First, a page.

Friday, July 11, 2014

For Nana

I like small things.

Every time I see you, you have some small, sweet thing for me to take home. A little trinket, a little notebook, a little gadget for the kitchen in my dreams. Little stationary with little cupcakes and duckies and turtles on them. Socks, jammies, sweaters, always size "small", since I am also small. (I won't go so far as to say I like myself full stop, but I will admit to little stretches of time where I come to like myself a little more each day.)

Often you give me things that seem big at first but are really just a bunch of little things. Brightly colored baskets filled with seasonally appropriate candy and knick-knacks. Care packages with hand towels, window stickers, and kits for making cupcakes out of felt cut-outs and pompoms.

You've probably given me some actual big stuff too over the years, but I hope it doesn't offend you that I honestly don't remember them. So I'm going to say that the biggest things you ever gave me were hugs, because I like the sound of that.

See, the thing about big stuff is it's too easy to get too much. A giant piece of cake that you either don't finish or regret finishing is way worse than a little piece of cake that doesn't turn out to be enough. In the latter case, you frequently have the option of going for seconds, and even if it turns out there are no seconds because some jerk took more than their share, you appreciate that little piece you had. You spend a tidbit of time thinking about how good it was, and what a shame there isn't any more. You move your tongue around in your mouth in the hopes of finding some sweet particle you might have missed.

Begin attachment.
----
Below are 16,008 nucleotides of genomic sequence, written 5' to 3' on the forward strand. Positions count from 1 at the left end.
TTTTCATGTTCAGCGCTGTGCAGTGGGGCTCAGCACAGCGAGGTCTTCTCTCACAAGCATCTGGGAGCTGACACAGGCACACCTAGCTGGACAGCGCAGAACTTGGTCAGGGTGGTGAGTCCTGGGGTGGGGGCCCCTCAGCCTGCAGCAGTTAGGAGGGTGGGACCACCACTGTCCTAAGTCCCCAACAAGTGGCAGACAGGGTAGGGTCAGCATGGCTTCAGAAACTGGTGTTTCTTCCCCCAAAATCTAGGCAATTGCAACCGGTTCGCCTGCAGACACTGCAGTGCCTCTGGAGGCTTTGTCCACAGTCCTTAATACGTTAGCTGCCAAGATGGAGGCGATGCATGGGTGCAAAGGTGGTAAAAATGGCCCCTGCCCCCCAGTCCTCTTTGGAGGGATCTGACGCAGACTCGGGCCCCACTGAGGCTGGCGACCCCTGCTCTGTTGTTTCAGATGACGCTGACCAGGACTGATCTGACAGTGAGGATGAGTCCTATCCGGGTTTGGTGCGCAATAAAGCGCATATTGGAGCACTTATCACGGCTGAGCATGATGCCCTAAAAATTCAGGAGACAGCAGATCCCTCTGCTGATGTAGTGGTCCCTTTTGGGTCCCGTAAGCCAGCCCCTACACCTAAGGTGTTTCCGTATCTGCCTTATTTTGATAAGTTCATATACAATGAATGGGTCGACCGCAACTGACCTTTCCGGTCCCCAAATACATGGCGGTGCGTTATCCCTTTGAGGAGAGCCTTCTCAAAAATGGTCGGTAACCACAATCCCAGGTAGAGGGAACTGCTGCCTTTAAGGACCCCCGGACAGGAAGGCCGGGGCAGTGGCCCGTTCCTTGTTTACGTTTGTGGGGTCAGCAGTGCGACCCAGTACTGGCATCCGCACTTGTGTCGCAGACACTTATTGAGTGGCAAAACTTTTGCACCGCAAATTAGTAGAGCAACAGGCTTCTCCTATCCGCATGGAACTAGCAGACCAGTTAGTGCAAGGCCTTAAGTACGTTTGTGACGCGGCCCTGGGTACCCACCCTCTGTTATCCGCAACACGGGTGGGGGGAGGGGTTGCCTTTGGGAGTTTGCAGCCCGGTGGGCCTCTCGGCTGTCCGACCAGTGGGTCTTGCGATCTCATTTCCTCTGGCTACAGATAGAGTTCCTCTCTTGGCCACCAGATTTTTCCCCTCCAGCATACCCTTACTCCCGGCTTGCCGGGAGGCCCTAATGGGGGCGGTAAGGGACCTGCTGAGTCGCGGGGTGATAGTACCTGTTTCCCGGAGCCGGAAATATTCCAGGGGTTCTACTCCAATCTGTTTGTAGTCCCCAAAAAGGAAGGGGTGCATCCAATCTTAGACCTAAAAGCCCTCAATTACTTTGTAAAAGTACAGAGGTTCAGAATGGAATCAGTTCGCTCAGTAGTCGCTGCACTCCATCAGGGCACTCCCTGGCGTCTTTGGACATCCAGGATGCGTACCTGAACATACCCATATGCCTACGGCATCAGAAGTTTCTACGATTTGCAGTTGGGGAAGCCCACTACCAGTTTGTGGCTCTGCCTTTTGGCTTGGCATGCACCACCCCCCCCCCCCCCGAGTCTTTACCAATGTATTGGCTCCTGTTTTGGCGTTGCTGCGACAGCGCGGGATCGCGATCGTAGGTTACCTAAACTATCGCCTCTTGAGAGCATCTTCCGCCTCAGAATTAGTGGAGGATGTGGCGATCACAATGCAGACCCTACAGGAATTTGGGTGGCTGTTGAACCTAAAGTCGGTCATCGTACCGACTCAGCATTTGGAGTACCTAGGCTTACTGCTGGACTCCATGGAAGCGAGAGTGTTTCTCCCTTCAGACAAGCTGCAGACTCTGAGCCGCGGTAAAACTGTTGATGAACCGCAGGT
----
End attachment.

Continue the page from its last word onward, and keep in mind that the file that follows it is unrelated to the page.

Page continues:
Neither of us are big on big gifts. We don't want them and don't give them. It makes us feel weird, and who knows how the other person might react. When we give, we don't want to needlessly complicate a good thing with feelings of insecurity, and frankly speaking, big gifts tap you out for a while. We want to give, because it's in our nature, and we don't like the idea of being unable to act according to our nature for any length of time. Worst of all, trying to cut back on a gift after it's given has a 100% chance of making everyone feel weird. That's where small gifts have the advantage, because if it's not enough then it's no trouble to give another one. We can keep up a constant flow of giving without ever tiring out.

And the little stuff adds up. Enough gadgets, towels, and dishes in enough boxes can become the best kitchen ever just waiting to be unpacked. I keep them tightly wrapped, not because I don't want to use them, but because when I am decorating that kitchen someday I want to open each box and smell the house it was first wrapped in. I hopes it's soon, because I crack them open once in a while, and find that my favorite scent is fading like the taste of a small piece of cake.

Miles add up too - and years, and the little obligations of everyday life. I'm very far away, and right now I really don't want to be. I hate that as the time between visits home has gotten longer our time together has gotten shorter.

Today that bugged me in a big way, so for the shortest of moments I wanted to come up with something huge to give you. Some extravagant thing like I-don't-even-know-what that would convey everything I've ever felt and and am feeling right now about you, me, us. But my brain isn't wired to think like that, and you would probably feel weird anyway.

So instead, I'm dedicating a rambling blog post to you.

Also, I think you might like this song by The Weepies. There's something about the way she sings "sweetheart" at the end that moves me.